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Entin v. City of Bristol and Bristol Redevelopment Agency

decided: November 15, 1966.


Waterman, Hays and Anderson, Circuit Judges.

Author: Anderson

ANDERSON, Circuit Judge:

In this action the plaintiffs are seeking the specific performance of a contract entered into by them with the Bristol Redevelopment Agency, acting as agent for the City of Bristol, Connecticut, for the sale by the plaintiffs and the purchase by the Redevelopment Agency of real property in Bristol. On the basis of certain admissions by the defendants in their pleadings and on the strength of three affidavits, the plaintiffs moved for summary judgment. This motion was denied by the trial court, first, on the ground that the authority of the assistant director of the Agency to make a particular statement in a letter which was a part of the writings evidencing the contract, presented a genuine issue of material fact and, second, on the ground that there appeared to be a question, not briefed or argued by counsel, relating to the authority of the Agency, itself, to bind the City of Bristol because of the applicability of § 7-348 of the General Statutes, State of Connecticut, Revision of 1958, as amended.*fn1

Shortly after the hearing on plaintiffs' motion, the defendants filed a motion for summary judgment and the parties were given an opportunity to file additional depositions, affidavits and other evidential material. The trial court granted the defendants' motion and dismissed the plaintiffs' action. It is from this judgment that the plaintiffs appeal. We reverse the judgment and remand the case for trial on the merits.

For the purpose of this appeal the plaintiffs, as non-mover appellants, are entitled to have the evidential material presented by them and the reasonable inferences to be drawn therefrom taken to be true. Jobson v. Henne, 355 F.2d 129 (2 Cir. 1966). So regarded the facts of the case appear to be substantially as follows:

The three appellants, known as Entin Associates, were, during the period with which this case is concerned, the owners of a tract of land, with factory buildings on it, in the City of Bristol. They had purchased the property from the Ingraham Company in 1960 and immediately leased the premises back to the grantor. Ingraham employed over a thousand people in Bristol and was a major taxpayer. By 1962 it became known that Entin Associates had constructed a new factory on their property in Farmington pursuant to an agreement with Ingraham to move its operations there and occupy and use the new factory under a long term lease. The loss of so substantial an employer and taxpayer caused considerable concern in Bristol and the then Mayor, Walter J. Murphy, Jr., other officials and civil groups developed a plan to keep Ingraham in Bristol. In essence the plan called for the acquisition by the Bristol Redevelopment Agency of the property of Entin Associates for an urban renewal project and the application for a loan for that purpose by the Bristol Redevelopment Agency, of which Mayor Murphy was chairman, to the Federal Housing and Home Finance Agency (HHFA). The plan also called for the construction of a new factory for Ingraham on another site in Bristol. Essential to the making of these arrangements was the release by the plaintiffs-appellants of Ingraham's obligations under the Farmington lease.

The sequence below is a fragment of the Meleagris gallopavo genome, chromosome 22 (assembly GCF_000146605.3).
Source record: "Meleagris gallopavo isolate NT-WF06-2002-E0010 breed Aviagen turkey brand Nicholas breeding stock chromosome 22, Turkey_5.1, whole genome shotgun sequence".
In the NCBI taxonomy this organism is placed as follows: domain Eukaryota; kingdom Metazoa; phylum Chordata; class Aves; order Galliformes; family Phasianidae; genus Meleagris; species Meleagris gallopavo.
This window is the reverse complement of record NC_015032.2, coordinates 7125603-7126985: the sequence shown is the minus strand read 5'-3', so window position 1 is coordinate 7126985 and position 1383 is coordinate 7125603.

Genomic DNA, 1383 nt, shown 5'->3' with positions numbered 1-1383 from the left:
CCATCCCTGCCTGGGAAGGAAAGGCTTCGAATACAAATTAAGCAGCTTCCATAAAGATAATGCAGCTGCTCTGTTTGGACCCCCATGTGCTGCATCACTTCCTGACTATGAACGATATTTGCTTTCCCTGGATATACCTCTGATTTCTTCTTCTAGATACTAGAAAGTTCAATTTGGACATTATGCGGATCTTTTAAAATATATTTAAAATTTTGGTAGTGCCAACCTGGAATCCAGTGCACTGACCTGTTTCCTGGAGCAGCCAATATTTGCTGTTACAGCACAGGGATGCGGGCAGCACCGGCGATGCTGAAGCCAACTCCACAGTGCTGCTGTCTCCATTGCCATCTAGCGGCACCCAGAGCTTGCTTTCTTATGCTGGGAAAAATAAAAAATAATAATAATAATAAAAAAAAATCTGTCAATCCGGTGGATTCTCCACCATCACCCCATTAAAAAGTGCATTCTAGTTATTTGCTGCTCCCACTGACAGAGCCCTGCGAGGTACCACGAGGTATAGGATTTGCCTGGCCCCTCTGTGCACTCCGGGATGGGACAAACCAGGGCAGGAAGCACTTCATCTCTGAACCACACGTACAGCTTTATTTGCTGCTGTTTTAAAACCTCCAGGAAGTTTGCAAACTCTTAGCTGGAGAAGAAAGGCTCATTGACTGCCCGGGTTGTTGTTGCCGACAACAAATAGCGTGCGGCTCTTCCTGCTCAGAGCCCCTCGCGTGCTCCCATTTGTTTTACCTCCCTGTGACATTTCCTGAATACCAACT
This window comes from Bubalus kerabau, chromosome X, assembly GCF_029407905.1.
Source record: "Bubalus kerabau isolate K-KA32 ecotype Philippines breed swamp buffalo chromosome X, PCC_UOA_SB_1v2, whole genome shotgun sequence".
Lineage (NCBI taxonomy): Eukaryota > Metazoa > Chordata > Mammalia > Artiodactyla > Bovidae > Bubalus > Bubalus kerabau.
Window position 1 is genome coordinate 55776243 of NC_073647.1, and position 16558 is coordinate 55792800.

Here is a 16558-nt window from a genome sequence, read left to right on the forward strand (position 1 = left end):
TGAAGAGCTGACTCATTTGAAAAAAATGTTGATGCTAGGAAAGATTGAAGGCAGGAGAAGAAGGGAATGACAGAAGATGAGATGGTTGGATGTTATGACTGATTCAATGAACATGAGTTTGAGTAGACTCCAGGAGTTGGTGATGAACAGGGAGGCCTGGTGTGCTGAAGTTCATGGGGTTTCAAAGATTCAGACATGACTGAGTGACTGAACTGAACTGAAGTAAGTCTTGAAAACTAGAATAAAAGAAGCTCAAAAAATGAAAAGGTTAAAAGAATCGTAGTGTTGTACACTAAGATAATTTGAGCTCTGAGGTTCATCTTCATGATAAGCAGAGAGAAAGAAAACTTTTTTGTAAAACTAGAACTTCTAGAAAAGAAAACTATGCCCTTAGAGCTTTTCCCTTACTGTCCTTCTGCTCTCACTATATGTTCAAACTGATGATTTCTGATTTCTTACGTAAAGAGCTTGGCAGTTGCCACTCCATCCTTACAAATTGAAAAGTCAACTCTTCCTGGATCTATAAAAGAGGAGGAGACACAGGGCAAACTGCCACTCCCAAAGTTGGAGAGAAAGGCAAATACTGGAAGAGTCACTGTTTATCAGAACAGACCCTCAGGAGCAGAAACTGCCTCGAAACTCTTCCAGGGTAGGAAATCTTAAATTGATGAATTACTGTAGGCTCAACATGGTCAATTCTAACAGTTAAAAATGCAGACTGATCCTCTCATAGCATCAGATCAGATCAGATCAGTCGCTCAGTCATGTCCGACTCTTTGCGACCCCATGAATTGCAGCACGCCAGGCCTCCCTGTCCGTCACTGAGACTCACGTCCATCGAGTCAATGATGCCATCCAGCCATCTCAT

On March 9, 1962 the Agency filed its application for a loan for early land acquisition with the Regional Director of HHFA for the area, Charles J. Horan, who, after making a study of the project recommended to the Washington headquarters of HHFA that the sum of $2,367,670, including $2,232,836 for real estate acquisition be reserved for the purpose. On October 25, 1962 HHFA in Washington approved the recommendation and allocated the stated sum as capital grant funds for the project.

Meanwhile, in early 1963 the City negotiated with Entin Associates to release Ingraham from its commitment to lease the Farmington factory property. Entin Associates agreed to release Ingraham in consideration of the promise of the City to purchase the Entin Associates' Bristol property at its fair market value to be determined by qualified appraisers, provided the City accelerated the purchase of the property by early land acquisition procedures with the HHFA. To this the City agreed and Ingraham was released from its obligations relative to the Farmington property. The Agency, on behalf of the City had made two appraisals of the property of Entin Associates: one was by appraiser Adams on January 4, 1963 who reported that the fair market value of the property, including machinery, was $1,461,600; the other on January 25, 1963, was by appraiser Marsele, who stated that the value of the same property, also including the machinery, was $1,513,000.